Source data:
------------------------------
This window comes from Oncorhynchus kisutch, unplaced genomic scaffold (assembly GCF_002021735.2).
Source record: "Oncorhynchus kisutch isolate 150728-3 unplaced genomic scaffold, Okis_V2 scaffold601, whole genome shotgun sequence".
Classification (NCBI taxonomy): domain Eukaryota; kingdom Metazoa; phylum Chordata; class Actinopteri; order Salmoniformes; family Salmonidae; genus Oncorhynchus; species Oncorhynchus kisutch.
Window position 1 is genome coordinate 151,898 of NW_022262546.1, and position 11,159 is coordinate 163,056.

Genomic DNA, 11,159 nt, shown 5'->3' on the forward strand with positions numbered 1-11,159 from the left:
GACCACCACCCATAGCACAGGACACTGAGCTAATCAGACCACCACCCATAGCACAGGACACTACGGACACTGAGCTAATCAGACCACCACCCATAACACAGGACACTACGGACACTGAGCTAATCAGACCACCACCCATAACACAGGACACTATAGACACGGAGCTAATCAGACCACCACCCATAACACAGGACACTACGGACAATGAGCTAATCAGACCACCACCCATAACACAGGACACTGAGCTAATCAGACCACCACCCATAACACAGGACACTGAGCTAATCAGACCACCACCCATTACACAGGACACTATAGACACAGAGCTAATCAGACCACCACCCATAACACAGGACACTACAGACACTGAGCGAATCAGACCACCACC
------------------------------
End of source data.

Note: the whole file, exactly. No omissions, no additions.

This window comes from Oncorhynchus kisutch, unplaced genomic scaffold (assembly GCF_002021735.2).
Source record: "Oncorhynchus kisutch isolate 150728-3 unplaced genomic scaffold, Okis_V2 scaffold601, whole genome shotgun sequence".
Classification (NCBI taxonomy): domain Eukaryota; kingdom Metazoa; phylum Chordata; class Actinopteri; order Salmoniformes; family Salmonidae; genus Oncorhynchus; species Oncorhynchus kisutch.
Window position 1 is genome coordinate 151,898 of NW_022262546.1, and position 11,159 is coordinate 163,056.

Genomic DNA, 11,159 nt, shown 5'->3' on the forward strand with positions numbered 1-11,159 from the left:
GACCACCACCCATAGCACAGGACACTGAGCTAATCAGACCACCACCCATAGCACAGGACACTACGGACACTGAGCTAATCAGACCACCACCCATAACACAGGACACTACGGACACTGAGCTAATCAGACCACCACCCATAACACAGGACACTATAGACACGGAGCTAATCAGACCACCACCCATAACACAGGACACTACGGACAATGAGCTAATCAGACCACCACCCATAACACAGGACACTGAGCTAATCAGACCACCACCCATAACACAGGACACTGAGCTAATCAGACCACCACCCATTACACAGGACACTATAGACACAGAGCTAATCAGACCACCACCCATAACACAGGACACTACAGACACTGAGCGAATCAGACCACCACC